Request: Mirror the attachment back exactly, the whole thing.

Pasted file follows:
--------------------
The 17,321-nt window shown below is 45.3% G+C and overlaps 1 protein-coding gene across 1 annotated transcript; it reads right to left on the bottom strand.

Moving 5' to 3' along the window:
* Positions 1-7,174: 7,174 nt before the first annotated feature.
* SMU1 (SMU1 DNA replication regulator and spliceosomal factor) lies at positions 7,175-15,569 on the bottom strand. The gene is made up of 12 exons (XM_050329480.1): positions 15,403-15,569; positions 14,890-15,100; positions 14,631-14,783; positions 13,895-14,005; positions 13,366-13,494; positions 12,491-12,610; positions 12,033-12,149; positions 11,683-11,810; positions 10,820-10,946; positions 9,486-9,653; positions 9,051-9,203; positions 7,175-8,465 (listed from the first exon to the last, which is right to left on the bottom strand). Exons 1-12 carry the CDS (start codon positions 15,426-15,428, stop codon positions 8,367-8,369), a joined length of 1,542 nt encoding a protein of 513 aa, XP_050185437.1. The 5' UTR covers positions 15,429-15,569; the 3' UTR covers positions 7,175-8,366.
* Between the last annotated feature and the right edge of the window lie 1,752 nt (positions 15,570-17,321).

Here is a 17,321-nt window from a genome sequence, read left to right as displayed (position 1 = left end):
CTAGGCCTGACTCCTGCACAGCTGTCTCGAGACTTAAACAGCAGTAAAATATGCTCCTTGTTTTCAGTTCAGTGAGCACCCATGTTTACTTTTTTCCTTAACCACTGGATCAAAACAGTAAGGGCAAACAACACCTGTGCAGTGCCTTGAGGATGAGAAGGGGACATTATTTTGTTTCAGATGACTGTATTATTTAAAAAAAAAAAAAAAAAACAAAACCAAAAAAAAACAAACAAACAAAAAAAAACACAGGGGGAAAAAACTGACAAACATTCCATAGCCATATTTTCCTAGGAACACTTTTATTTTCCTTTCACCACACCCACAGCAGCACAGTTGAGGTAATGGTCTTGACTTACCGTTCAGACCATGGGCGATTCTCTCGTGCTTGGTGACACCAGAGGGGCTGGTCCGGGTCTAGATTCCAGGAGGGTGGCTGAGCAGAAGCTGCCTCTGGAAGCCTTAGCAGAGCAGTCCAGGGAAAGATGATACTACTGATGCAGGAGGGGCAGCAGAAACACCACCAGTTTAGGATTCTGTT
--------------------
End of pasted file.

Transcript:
The 17,321-nt window shown below is 45.3% G+C and overlaps 1 protein-coding gene across 1 annotated transcript; it reads right to left on the bottom strand.

Moving 5' to 3' along the window:
* Positions 1-7,174: 7,174 nt before the first annotated feature.
* SMU1 (SMU1 DNA replication regulator and spliceosomal factor) lies at positions 7,175-15,569 on the bottom strand. The gene is made up of 12 exons (XM_050329480.1): positions 15,403-15,569; positions 14,890-15,100; positions 14,631-14,783; positions 13,895-14,005; positions 13,366-13,494; positions 12,491-12,610; positions 12,033-12,149; positions 11,683-11,810; positions 10,820-10,946; positions 9,486-9,653; positions 9,051-9,203; positions 7,175-8,465 (listed from the first exon to the last, which is right to left on the bottom strand). Exons 1-12 carry the CDS (start codon positions 15,426-15,428, stop codon positions 8,367-8,369), a joined length of 1,542 nt encoding a protein of 513 aa, XP_050185437.1. The 5' UTR covers positions 15,429-15,569; the 3' UTR covers positions 7,175-8,366.
* Between the last annotated feature and the right edge of the window lie 1,752 nt (positions 15,570-17,321).

Here is a 17,321-nt window from a genome sequence, read left to right as displayed (position 1 = left end):
CTAGGCCTGACTCCTGCACAGCTGTCTCGAGACTTAAACAGCAGTAAAATATGCTCCTTGTTTTCAGTTCAGTGAGCACCCATGTTTACTTTTTTCCTTAACCACTGGATCAAAACAGTAAGGGCAAACAACACCTGTGCAGTGCCTTGAGGATGAGAAGGGGACATTATTTTGTTTCAGATGACTGTATTATTTAAAAAAAAAAAAAAAAAACAAAACCAAAAAAAAACAAACAAACAAAAAAAAACACAGGGGGAAAAAACTGACAAACATTCCATAGCCATATTTTCCTAGGAACACTTTTATTTTCCTTTCACCACACCCACAGCAGCACAGTTGAGGTAATGGTCTTGACTTACCGTTCAGACCATGGGCGATTCTCTCGTGCTTGGTGACACCAGAGGGGCTGGTCCGGGTCTAGATTCCAGGAGGGTGGCTGAGCAGAAGCTGCCTCTGGAAGCCTTAGCAGAGCAGTCCAGGGAAAGATGATACTACTGATGCAGGAGGGGCAGCAGAAACACCACCAGTTTAGGATTCTGTT